It surprises me how much time, energy and courage it takes to transition to a new stage of life. Seems like once you are done raising children you should just be able to start traveling or whatever you envision for your newfound “freedom.” Yet, we’ve recently spent many weeks talking about what our second half of life could be and how to get there. And as a result, we are retooling the lifestyle we immersed ourselves in for raising a family. This means scaling back and letting go. First, we’re letting go of stuff.
Stuff we’ve kept because it wasn’t prudent to sell what we “might need someday.” Someone I love gave me a sewing machine in early marriage. Maybe that was what a good wife and mother needed. Turns out sewing is not my thing, but I felt guilty for getting rid of something so practical and purposeful, especially considering the giver. Twenty years later (and minimally used), I thought about mounting it on the wall so everyone would know I’d been a good wife and mother. But now it seems more prudent to let someone who likes sewing enjoy owning it, so it’s gone.
Stuff we have because after keeping it for many years it seemed like giving away part of history. Someone gave us an anniversary clock for our wedding. It’s gold and a bit ornate which isn’t our style. My daughter once said she wanted it someday so I boxed it up guilt-free because, after all, I was “handing it down!” I moved it six times. She finally got her own apartment so I dug it out and brought it over. When we unpacked it she said, “That’s not your anniversary clock.” “Yes,” I said. “That’s it.” She paused. “I thought it was silver and looked different.” She didn’t want it either. That old clock hasn’t seen the last 15 or more of our anniversaries so it’ll be happy to count time for another marriage.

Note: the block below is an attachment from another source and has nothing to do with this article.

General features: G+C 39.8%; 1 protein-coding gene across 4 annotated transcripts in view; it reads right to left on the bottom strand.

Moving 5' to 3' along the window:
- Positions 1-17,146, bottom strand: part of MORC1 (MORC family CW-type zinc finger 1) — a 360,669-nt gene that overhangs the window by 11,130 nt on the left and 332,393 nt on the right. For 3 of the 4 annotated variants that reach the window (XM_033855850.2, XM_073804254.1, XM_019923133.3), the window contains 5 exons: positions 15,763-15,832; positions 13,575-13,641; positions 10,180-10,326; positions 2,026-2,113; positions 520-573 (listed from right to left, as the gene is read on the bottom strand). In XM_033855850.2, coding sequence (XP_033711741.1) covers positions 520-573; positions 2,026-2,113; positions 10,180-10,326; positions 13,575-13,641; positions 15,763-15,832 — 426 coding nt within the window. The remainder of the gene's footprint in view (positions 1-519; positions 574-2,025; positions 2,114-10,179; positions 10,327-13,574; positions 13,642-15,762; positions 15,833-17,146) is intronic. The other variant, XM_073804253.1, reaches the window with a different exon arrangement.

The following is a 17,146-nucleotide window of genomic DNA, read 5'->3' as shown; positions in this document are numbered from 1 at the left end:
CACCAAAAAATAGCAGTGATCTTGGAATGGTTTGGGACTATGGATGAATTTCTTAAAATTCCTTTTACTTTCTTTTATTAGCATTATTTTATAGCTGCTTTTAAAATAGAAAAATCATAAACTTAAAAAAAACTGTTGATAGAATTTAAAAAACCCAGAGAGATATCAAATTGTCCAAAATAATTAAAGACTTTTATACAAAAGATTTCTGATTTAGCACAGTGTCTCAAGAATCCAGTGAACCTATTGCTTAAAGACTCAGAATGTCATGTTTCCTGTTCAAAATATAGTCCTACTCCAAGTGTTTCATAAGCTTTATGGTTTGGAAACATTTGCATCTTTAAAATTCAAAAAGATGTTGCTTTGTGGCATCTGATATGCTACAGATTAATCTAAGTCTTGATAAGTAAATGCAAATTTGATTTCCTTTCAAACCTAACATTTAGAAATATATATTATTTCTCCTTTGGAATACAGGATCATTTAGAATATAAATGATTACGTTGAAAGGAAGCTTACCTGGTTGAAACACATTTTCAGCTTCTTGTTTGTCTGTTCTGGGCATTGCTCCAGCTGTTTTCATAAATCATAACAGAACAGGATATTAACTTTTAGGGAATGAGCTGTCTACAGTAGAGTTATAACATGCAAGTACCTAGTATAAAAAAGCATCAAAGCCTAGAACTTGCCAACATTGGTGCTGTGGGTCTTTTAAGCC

Stuff that means more work or doesn’t fit our current lifestyle. Our lawn mower, outdoor fire pit, snow shovels, tree swing. We won’t own a house again for a while so why keep them?
I’ve discovered there is a lot of emotion and expectation in owning things. I mean I used to feel obligated to keep anything I received as a gift. Why? Did I feel it was an insult to the giver if I didn’t keep their gift forever? I worried about regrets (what if I wish I’d kept that). And what about the value of stories around our possessions? “That was given to me by my great grandmother.” “We found that on our honeymoon.” “This was my child’s handprint in the 3rd grade.” And then there’s the idea that some things increase in value over time (not that I can tell the difference) so maybe I am giving away our children’s inheritance by selling rather than preserving. Well…I’m letting go of all that (sorry if I’m wrong on the inheritance thing, kids) and anything that doesn’t bring me great joy or serve a meaningful purpose in our lives today.
It’s not as easy as it sounds, but it’s liberating! Having stuff of any kind requires time, money, space and energy. As for handing things down, I’ve found my kids aren’t as thrilled to have my old stuff as the stuff they’ve picked out themselves.
So first, we’re letting go of stuff. This month is a time for sorting, organizing, preparing to sell or give away and getting down to what we both still want to keep. It’s hard work. As one blogger said “This is not a weekend project. It took us years to collect all that “stuff” so give yourself permission to take some time to get rid of it.” So true. But we’re hopeful it’ll pay off in the “less is more” category of life. And then we’re letting go of scripts we’ve had in our heads about what is and isn’t feasible in the second half. More on that in a later blog. What about you? How do you decide what stays and goes in your life?